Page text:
BI’s Article search uses Boolean search capabilities. If you are not familiar with these principles, here are some quick tips.
To search specifically for more than one word, put the search term in quotation marks. For example, “workers compensation”. This will limit your search to that combination of words.
To search for a combination of terms, use quotations and the & symbol. For example, “hurricane” & “loss”.
An Ontario company has been found guilty of violating the province's health and safety regulation in the fatal electrocution of an employee and has been fined 110,000 Canadian dollars ($86,064).
Kingsville, Ontario-based power generation company Enerquest Services Inc. was convicted of violating the Ontario's Occupational Health and Safety Act by the Provincial Offences Court/Ontario Court of Justice in Whitby, Ontario, last week following the worker's December 2013 death while working on a solar farm construction project, according to a statement issued Friday by the Ontario Ministry of Labor.
The company directed two workers to correct deficiencies in a prefabricated electrical building at the project, according to the ministry. The two workers plugged in a generator to an outside receptacle on the north side of the building to provide power to the building, its interior receptacles and operate its emergency lighting system while they made the necessary repairs. One of the workers was installing a door interlock in a high-voltage section of the building and accidentally came into contact with and received an electrical shock from a transformer. He was found by the co-worker and transported to a hospital, where he was pronounced dead.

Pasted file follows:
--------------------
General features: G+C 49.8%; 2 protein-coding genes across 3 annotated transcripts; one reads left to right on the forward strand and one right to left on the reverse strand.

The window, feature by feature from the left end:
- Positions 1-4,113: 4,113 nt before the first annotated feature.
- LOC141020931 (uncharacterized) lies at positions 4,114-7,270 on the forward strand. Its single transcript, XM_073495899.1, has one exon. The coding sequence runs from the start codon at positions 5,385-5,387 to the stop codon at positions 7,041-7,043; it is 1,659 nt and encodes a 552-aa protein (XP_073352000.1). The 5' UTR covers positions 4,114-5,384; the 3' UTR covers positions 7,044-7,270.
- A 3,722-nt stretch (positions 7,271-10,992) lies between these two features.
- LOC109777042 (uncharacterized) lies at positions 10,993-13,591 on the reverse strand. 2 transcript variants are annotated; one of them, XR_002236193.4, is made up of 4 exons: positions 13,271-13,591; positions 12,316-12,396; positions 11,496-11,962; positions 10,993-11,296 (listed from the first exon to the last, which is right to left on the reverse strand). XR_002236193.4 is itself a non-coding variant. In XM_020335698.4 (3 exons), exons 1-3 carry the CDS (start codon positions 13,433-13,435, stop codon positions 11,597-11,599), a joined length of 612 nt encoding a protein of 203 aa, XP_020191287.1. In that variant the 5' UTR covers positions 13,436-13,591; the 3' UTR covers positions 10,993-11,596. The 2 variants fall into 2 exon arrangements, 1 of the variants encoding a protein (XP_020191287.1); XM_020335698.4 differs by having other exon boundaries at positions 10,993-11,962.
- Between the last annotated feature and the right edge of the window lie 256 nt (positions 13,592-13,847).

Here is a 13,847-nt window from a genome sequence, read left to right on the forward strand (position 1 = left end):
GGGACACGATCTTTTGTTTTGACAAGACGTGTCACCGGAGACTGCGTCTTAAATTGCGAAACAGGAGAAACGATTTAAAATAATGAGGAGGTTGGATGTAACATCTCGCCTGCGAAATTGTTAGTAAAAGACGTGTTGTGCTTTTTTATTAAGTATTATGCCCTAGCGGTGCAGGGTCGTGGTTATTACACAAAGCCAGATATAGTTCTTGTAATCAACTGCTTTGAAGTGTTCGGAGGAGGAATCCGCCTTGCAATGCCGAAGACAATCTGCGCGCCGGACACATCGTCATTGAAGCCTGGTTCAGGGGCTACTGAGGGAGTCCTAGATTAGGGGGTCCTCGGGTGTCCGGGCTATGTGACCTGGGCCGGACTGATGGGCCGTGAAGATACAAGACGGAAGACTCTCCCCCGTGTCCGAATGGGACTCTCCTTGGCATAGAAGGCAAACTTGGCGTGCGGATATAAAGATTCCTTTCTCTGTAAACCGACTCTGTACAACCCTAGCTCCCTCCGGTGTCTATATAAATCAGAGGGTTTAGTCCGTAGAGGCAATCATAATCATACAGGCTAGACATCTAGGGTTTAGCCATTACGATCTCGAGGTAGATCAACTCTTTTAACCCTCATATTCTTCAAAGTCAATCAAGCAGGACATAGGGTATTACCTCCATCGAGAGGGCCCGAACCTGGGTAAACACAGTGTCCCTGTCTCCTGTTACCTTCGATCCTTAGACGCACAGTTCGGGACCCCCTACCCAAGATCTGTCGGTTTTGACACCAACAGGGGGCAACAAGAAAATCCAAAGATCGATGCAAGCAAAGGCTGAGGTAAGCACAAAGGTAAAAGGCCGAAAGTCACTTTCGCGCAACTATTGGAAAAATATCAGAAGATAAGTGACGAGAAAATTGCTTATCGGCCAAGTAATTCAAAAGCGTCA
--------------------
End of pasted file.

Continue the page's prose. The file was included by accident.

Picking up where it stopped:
The employees worked on or near energized exposed parts of electrical equipment or of an electrical installation or conductor while the power supply to the electrical equipment, installation or conductor was not disconnected, locked out of service and tagged in accordance with the provincial regulation, according to the ministry.
Enerquest failed to establish and implement written measures and procedures to ensure that workers were adequately protected from electrical shock and burns and failed to make a copy of the written measures and procedures available to every worker on the project, according to the ministry.
A company spokesperson could not be immediately reached for comment.
A Canadian employer pleaded guilty and was fined CA$110,000 ($75,669) for a workplace electrocution.